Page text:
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Northeast of Monterey, in central California, lies the fertile Salinas Valley, immortalized by John Steinbeck. Renowned for its agricultural vigor, the region has long been called America’s “salad bowl”, producing billions of pounds of greens each year for shipment all over the world. But in the past decade, a new crop has been tinting this coastal valley (and others in California) with a distinctive red hue.

The recent arrival is radicchio, Cichorium intybus, a colorful and singularly flavorful member of the chicory family. The lettuce, whose leaves suggest the endpapers of old-fashioned books, marbleized in burgundy and white, has been appearing on smart tables across the nation for over a decade. Radicchio covers all the bases: Its color is vibrant, its texture is smooth, and its taste is refined and sophisticated. And it is unexpectedly versatile. When not festooning salad bowls, this indelibly Italian vegetable is sensational grilled or sauteed, mixed into pasta sauces and risottos, or simply dipped in bagna cauda—the anchovy-based “hot bath” of Piedmont. (A recent Italian cookbook called Il radicchio in cucina offers some 617 recipes for radicchio—including desserts.) It has become so mainstream that McDonald’s now includes it in its salad blend. The most surprising thing about radicchio, however, may be that most of what we eat of it in America is grown not in Italy, but in California—where some 4,000 acres dedicated to the vegetable produce millions of heads a year.

Radicchio as we know it was developed, from various local chicory varieties in the Veneto region of northern Italy, in the late 1860s by visiting Belgian garden consultant Francesco Van Den Borre. Today, about a dozen different types of radicchio are grown in Italy. The two most common—both in Italy and in America—are rosa di chioggia, with its tight, red-and-white, cabbage-shaped head, and radicchio di treviso, with a head shaped like Belgian endive. Both are named after towns in the Veneto—as are other varieties such as castelfranco, a mottled green radicchio, flecked with red, that unfurls like a rose; the egg-shaped verona, small and loose-leaved; and the tardivo di treviso, a late-maturing radicchio with thin, curled leaves that’s appreciated, according to Italian food authority Marcella Hazan, for its sweetness.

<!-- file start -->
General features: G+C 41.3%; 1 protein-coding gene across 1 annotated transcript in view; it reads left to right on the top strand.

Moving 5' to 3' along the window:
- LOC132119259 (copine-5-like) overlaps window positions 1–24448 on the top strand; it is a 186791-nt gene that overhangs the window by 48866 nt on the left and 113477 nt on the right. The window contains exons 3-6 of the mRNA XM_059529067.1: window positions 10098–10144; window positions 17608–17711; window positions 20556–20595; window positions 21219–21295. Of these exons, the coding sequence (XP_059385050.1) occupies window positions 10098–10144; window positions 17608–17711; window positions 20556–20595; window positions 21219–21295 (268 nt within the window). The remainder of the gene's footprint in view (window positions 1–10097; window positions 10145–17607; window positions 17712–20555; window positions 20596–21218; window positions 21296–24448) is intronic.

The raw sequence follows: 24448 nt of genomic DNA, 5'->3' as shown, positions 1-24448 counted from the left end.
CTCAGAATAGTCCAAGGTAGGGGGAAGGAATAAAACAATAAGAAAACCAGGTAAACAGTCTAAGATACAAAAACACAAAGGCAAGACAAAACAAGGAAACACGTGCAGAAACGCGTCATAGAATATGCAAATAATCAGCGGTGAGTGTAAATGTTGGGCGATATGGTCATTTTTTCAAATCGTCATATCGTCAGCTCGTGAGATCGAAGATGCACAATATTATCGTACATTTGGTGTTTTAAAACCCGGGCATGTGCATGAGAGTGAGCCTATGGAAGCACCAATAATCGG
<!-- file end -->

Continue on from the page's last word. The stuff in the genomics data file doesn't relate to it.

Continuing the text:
In Italy, the first appearance of radicchio each fall is cause for celebration—and the winter harvest is considered even better. In America, radicchio is grown and enjoyed year-round because the climate in California’s coastal valleys is consistently mild. In 1988, Lucio Gomiero and a fellow Italian, Carlo Boscolo, planted one of the first major commercial radicchio crops in the Salinas Valley. “California is like heaven for radicchio,” says Go-miero, now a co-owner, with Boscolo (and John Tamagni and Dennis Johnson), of the Salinas-based European Vegetable Specialties, one of the state’s two largest radicchio growers (the other is J. Marchini and Son in LeGrand).

Their crops follow the region’s slight climatic shifts: From January through March, they’re in the fields in the Central Valley; in March and April, they’re in Irvine, in Southern California; and from May to January, they’re in the Salinas Valley. Gomiero estimates that his firm sells about 24 million heads of radicchio a year, mostly to the U.S. market—but also to Europe and Asia. (He ships about 240,000 heads to Japan every month, for instance.) One year, Gomiero boasts, “We even sent some to Italy when they were short.”

Some connoisseurs claim that California radicchio is better than its Italian forebear. “Once you find the best zones,” explains Joe Marchini, owner of J. Marchini and Son, “you can produce a bigger, heavier, and more brilliantly colored head than they can in Italy. Plus, it’ll be a lot fresher—it’s a better product.” Many chefs, even Venice-born Francesco Antonucci of New York’s Remi restaurant, agree. Antonucci uses California-grown radicchio in his kitchen because, he says, “Italian radicchio is more bitter.” Domestic radicchio, he says, “is perfect for all of the dishes we use it in, like risotto with shrimp and radicchio soup.”
Recently, I was in a Salinas Valley field, where I picked a rosa di chioggia. In my hand, it reminded me of a brilliant, precious jewel. In a way, I thought, it is.

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